Every Thursday we post something to do with emotional or relational health. Hope this helps.
Feels Like It’s Over!
So many men I know who are dealing with sexual sin go through dark periods of depressed, listless despair. I can appreciate that, because I remember all too well what it was like for me back in 1984.
The weeks following my repentance were the darkest I’d ever experienced. Not at first, though. First I had to clean my act up, which was oddly exciting.
All my porn had to go, of course. I had video tapes and magazines to throw out, and I felt a little pathetic when I ran out of boxes to put them in, realizing how much money and time I’d spent having sex with phantoms. I had my cable service turned off, cancelled my subscriptions to erotic publications, located another place to live in another city. Friends had to be notified – I only told my closest friends, hoping to keep a relationship with them, naïve (again) as to how hard that would really be.
Then relocation, a new church, a different job, different everything, it seemed. And the dreaded AIDS test, which was brand new and, at the time, required a four-week waiting period before getting results. I sweated it out, got the good “You’re HIV negative” news, then, with the energy of newness now spent, I settled into a routine.
Only then did it hit me that over the past six years I’d ruined everything good I’d been given. A fruitful ministry, a loving family, great potential – all wasted, radically screwed up in a public, shameful way. I began visualizing the people I’d preached to, baptized and prayed with, hearing the news back in ’78 and responding to it: Did you hear about Joe Dallas? Can you believe what he did? I saw their faces, disappointed and disgusted with me. And I, in turn, sank into a bottomless disgust with myself.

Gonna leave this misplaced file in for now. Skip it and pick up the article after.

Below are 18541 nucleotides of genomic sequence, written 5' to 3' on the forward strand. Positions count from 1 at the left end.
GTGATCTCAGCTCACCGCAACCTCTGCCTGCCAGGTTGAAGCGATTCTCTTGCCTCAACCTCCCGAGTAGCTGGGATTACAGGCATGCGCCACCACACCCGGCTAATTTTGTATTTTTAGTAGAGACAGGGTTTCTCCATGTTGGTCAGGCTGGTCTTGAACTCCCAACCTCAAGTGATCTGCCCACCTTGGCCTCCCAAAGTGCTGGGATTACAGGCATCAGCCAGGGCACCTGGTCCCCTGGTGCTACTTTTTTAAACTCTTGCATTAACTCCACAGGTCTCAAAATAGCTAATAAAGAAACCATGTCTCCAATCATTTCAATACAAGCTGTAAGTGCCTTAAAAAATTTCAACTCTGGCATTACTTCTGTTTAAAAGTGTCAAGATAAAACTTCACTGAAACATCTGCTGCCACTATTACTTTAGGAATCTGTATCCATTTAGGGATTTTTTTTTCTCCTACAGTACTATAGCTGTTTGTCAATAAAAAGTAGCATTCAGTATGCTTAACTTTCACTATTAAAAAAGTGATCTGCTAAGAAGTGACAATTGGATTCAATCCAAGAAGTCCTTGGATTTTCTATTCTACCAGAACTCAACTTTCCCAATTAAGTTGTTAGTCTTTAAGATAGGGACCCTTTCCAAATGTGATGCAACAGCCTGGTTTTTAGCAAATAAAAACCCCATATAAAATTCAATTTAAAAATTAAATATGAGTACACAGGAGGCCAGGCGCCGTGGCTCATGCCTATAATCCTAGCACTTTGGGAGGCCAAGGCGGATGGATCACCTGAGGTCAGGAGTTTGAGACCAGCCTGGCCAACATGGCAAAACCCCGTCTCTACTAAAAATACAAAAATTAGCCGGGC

Repentance wasn’t joyful. It actually preceded the first time in my life I’d ever been suicidal. I began sleeping through the days, then waking up horrified at myself, rehearsing again and again what I’d done, each time seeing it in a worse light. Hundreds of sex partners, thousands spent on hookers, broken relationships, gross stupidity. I’d cry, thrashing around in my bed, pondering suicide, (“If I ask God’s forgiveness after I take the pills but before I die, can I still get into Heaven?”) hitting the walls with my fists and head, then going back into fits of weeping and moaning.
As part of my “penance”, I called everyone I could locate from my days in the ministry, to apologize and tell them I’d repented. I could only find a few old friends, but one of them permanently interrupted the “I Hate Joe” cycle I’d gotten myself into.
When I got him on the phone and told him what was happening with me, the dam burst and I told him more than I’d intended to: my guilt, the miserable state I was in, my fear that there was no life or future for me.
“Well, Joe”, he said, “if banging your head into the wall is going to bring people into the Kingdom or build up the Body of Christ, please keep doing it. But if it won’t, don’t you think all this energy you’re putting into self-pity could be put into doing something useful, even redemptive, with what’s left of your life?”
That shut me up.
“And”, he continued, “who knows but that someday, after you get through all this, you might have learned something worth passing on?”
He worked in Christian publishing. Six years later, as we kept in touch and he watched my life take its course, he asked me if I’d be interested in writing, and as a result my first published book was born.
So. What do you know?